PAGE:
To speed the assimilation operation, the government set up Indian schools that attempted to quickly and forcefully Americanize Indian kids. According to the founder of the Carlisle Indian School in Pennsylvania, the schools were developed to “kill the Indian and save the man.” In order to accomplish this objective, the schools required students to speak only English, put on proper American attire and to switch their Indian names with more “American” ones. These new policies brought Native Americans nearer to the conclusion of their established tribal identity and the beginning of their life as citizens under the absolute control of the U.S. government.

     

    Native American Treaties with the United States


    In 1887, Congress enacted the General Allotment Act, the most important part of the U.S. government’s assimilation platform, which was designed to “civilize” American Indians by teaching them to become farmers. In order to make this happen, Congress wanted to create non-public ownership of Indian land by splitting up reservations, which were collectively owned, and issuing each family their own block of land.

    Additionally, by pushing the Native Americans onto small plots of land, western developers and settlers could purchase the left over land. The General Allotment Act, also known as the Dawes Act, required that the Indian lands be surveyed and every family be given an allotment of between 80 and 160 acres, while unmarried adults received between 40 to 80 acres; the residual acreage was to be sold. Congress thought that the Dawes Act would break up Indian tribes and stimulate individual enterprise, while lowering the cost of Indian supervision and providing prime property to be purchased by white settlers.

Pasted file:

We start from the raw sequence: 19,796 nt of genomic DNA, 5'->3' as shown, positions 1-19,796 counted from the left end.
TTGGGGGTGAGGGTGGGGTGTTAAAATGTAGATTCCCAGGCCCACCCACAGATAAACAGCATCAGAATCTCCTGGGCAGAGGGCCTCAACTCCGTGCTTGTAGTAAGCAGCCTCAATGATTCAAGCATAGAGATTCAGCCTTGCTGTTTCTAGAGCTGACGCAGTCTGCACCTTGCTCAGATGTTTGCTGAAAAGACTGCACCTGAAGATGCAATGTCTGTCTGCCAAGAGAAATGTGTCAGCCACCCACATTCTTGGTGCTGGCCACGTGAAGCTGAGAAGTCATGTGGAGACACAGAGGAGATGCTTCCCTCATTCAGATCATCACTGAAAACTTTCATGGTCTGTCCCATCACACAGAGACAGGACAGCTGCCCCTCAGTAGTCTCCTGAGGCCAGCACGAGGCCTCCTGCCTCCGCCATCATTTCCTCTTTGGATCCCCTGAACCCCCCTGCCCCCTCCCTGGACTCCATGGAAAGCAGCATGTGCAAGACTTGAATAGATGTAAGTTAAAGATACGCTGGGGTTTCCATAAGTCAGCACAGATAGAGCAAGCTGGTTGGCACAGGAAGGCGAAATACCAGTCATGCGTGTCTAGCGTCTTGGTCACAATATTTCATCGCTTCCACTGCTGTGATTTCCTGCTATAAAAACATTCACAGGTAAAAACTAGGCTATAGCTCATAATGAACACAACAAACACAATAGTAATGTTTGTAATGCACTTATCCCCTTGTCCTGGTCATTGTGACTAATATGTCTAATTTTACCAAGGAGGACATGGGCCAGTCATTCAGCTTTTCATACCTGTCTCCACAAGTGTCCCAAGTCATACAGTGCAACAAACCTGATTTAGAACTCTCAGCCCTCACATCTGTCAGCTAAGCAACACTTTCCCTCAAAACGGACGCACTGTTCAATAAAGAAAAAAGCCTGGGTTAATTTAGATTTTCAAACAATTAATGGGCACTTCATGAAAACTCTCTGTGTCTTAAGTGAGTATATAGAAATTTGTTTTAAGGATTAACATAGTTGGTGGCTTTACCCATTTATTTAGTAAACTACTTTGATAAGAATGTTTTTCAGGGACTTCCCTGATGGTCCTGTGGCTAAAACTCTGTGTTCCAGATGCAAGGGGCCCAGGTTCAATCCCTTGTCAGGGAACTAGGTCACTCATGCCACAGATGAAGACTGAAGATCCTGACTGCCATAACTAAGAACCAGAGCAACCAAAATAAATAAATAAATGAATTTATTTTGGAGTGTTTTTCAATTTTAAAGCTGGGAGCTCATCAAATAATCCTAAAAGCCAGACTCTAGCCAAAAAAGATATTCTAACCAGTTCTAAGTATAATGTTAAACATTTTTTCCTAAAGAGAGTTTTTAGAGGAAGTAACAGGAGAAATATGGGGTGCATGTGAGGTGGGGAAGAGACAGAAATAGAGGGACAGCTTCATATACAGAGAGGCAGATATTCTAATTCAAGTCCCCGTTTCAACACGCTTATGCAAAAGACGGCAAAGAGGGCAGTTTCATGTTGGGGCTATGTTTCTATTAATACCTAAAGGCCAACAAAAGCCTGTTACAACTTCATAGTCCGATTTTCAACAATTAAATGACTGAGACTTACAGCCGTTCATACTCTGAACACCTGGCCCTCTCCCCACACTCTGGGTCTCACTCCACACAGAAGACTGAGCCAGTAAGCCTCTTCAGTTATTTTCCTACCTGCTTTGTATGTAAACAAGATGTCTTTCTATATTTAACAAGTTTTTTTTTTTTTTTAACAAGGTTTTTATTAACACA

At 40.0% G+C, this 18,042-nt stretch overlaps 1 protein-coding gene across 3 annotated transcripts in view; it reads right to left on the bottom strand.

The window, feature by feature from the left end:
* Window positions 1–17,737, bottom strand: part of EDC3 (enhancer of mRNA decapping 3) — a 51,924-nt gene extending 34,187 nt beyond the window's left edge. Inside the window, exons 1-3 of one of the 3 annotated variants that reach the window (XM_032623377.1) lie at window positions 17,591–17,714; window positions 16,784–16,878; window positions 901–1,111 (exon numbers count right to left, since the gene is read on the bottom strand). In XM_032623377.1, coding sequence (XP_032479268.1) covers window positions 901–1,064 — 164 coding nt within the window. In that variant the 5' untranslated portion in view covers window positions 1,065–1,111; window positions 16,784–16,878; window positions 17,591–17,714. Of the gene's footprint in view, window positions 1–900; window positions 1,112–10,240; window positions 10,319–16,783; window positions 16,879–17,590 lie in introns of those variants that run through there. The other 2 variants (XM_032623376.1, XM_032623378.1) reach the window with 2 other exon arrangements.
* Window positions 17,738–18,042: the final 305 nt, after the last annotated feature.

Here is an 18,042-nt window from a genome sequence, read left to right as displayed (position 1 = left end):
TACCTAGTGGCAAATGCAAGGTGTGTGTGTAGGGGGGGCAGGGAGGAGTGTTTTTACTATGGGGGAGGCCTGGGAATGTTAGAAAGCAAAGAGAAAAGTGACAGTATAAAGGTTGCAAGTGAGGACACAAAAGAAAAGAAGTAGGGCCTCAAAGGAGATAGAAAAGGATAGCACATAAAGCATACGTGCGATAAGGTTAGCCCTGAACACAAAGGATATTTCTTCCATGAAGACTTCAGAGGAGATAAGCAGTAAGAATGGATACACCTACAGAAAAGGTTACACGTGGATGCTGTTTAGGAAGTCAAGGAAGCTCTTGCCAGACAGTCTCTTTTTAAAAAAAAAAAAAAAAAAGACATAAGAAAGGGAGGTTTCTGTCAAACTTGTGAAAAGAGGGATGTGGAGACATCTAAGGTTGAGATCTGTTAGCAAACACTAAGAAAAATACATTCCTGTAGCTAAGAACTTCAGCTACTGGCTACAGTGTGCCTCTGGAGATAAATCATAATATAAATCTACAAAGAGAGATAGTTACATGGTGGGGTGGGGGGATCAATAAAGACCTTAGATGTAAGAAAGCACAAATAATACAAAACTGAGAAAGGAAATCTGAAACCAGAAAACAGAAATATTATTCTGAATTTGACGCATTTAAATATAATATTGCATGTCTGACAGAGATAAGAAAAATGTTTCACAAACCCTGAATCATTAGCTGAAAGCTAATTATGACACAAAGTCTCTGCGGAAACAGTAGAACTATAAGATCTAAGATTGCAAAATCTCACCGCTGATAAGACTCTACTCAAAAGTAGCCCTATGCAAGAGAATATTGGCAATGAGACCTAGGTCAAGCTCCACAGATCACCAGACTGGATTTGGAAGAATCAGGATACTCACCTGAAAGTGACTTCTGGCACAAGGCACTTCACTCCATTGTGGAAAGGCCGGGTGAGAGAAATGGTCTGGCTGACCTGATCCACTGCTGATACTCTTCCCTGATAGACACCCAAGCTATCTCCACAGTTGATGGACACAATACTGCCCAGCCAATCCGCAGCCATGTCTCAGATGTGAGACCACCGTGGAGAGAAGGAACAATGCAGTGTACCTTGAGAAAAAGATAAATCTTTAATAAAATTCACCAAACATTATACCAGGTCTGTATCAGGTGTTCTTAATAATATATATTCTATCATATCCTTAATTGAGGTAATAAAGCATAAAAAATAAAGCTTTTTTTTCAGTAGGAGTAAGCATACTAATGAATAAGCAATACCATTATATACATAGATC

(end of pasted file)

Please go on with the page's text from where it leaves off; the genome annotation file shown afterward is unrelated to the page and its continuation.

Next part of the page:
Find Native American Indian Clothing in Blain, PA


    The Dawes Act turned out to be disastrous for the American Indians; over the next generations they existed under policies that outlawed their traditional approach to life yet did not provide the necessary resources to support their businesses and households. Splitting the reservations into small parcels of land triggered the significant reduction of Indian-owned land. Inside three decades, the tribes had lost in excess of two-thirds of the acreage that they had controlled before the Dawes Act was passed in 1887; the majority of the remaining land was purchased by white settlers.

    Commonly, Native Americans were duped out of their allotments or were required to sell their land in order pay bills and feed their own families. Because of that, the Indians were not “Americanized” and were generally not able to become self-supporting farmers or ranchers, as the makers of the policy had wished. This also generated anger among Indians toward the U.S. government, as the allotment process sometimes ruined land that was the spiritual and social hub of their days.

     

    Native American Culture


    Between 1850 and 1900, life for Native Americans changed significantly. Through U.S. administration policies, American Indians were forced from their homes as their native lands were parceled out. The Plains, which they had previously roamed without limits, were now filling with white settlers.

     

    The Upshot of the Indian Wars


    Over the years the Indians ended up defrauded out of their land, food and approach to life, as the “” government’s Indian policies forced them onto reservations and tried to “Americanize” them. Many American Indian bands didn’t endure relocation, assimilation and military loss; by 1890 the Native American population was decreased to fewer than 250,000 persons. Thanks to decades of discriminatory and dodgy policies implemented by the United States authorities between 1850 and 1900, life for the American Indians was altered forever.

    [google-map location=”Blain PA”